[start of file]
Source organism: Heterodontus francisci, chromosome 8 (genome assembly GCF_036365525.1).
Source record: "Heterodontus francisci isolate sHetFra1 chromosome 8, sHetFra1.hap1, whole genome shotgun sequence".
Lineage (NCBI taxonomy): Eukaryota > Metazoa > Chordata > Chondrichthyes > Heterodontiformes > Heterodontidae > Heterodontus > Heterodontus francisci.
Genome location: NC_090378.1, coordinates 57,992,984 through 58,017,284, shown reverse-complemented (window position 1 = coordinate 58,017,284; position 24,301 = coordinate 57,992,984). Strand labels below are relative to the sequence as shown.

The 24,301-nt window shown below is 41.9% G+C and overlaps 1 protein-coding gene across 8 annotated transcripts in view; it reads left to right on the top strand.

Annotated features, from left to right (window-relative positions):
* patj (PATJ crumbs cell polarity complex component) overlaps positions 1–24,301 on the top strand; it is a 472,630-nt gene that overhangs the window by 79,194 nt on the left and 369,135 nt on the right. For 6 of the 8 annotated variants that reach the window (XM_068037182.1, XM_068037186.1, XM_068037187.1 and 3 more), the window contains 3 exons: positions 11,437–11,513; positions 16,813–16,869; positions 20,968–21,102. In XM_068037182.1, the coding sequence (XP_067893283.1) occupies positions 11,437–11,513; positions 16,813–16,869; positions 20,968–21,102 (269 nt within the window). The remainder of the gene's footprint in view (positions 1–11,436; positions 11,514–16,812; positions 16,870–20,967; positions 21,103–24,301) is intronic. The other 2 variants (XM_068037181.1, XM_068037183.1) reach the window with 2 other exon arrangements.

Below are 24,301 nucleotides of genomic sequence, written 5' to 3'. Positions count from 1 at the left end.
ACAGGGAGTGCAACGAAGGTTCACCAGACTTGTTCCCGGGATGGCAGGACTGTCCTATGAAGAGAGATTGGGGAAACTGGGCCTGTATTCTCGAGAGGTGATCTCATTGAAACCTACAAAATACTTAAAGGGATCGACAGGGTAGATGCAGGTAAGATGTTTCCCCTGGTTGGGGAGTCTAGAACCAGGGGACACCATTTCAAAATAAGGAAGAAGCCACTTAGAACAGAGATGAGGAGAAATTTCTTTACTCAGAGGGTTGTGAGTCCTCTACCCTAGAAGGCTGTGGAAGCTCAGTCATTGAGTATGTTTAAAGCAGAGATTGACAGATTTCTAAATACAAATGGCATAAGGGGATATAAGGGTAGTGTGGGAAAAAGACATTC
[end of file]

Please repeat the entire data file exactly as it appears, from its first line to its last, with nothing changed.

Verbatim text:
Source organism: Heterodontus francisci, chromosome 8 (genome assembly GCF_036365525.1).
Source record: "Heterodontus francisci isolate sHetFra1 chromosome 8, sHetFra1.hap1, whole genome shotgun sequence".
Lineage (NCBI taxonomy): Eukaryota > Metazoa > Chordata > Chondrichthyes > Heterodontiformes > Heterodontidae > Heterodontus > Heterodontus francisci.
Genome location: NC_090378.1, coordinates 57,992,984 through 58,017,284, shown reverse-complemented (window position 1 = coordinate 58,017,284; position 24,301 = coordinate 57,992,984). Strand labels below are relative to the sequence as shown.

The 24,301-nt window shown below is 41.9% G+C and overlaps 1 protein-coding gene across 8 annotated transcripts in view; it reads left to right on the top strand.

Annotated features, from left to right (window-relative positions):
* patj (PATJ crumbs cell polarity complex component) overlaps positions 1–24,301 on the top strand; it is a 472,630-nt gene that overhangs the window by 79,194 nt on the left and 369,135 nt on the right. For 6 of the 8 annotated variants that reach the window (XM_068037182.1, XM_068037186.1, XM_068037187.1 and 3 more), the window contains 3 exons: positions 11,437–11,513; positions 16,813–16,869; positions 20,968–21,102. In XM_068037182.1, the coding sequence (XP_067893283.1) occupies positions 11,437–11,513; positions 16,813–16,869; positions 20,968–21,102 (269 nt within the window). The remainder of the gene's footprint in view (positions 1–11,436; positions 11,514–16,812; positions 16,870–20,967; positions 21,103–24,301) is intronic. The other 2 variants (XM_068037181.1, XM_068037183.1) reach the window with 2 other exon arrangements.

Below are 24,301 nucleotides of genomic sequence, written 5' to 3'. Positions count from 1 at the left end.
ACAGGGAGTGCAACGAAGGTTCACCAGACTTGTTCCCGGGATGGCAGGACTGTCCTATGAAGAGAGATTGGGGAAACTGGGCCTGTATTCTCGAGAGGTGATCTCATTGAAACCTACAAAATACTTAAAGGGATCGACAGGGTAGATGCAGGTAAGATGTTTCCCCTGGTTGGGGAGTCTAGAACCAGGGGACACCATTTCAAAATAAGGAAGAAGCCACTTAGAACAGAGATGAGGAGAAATTTCTTTACTCAGAGGGTTGTGAGTCCTCTACCCTAGAAGGCTGTGGAAGCTCAGTCATTGAGTATGTTTAAAGCAGAGATTGACAGATTTCTAAATACAAATGGCATAAGGGGATATAAGGGTAGTGTGGGAAAAAGACATTC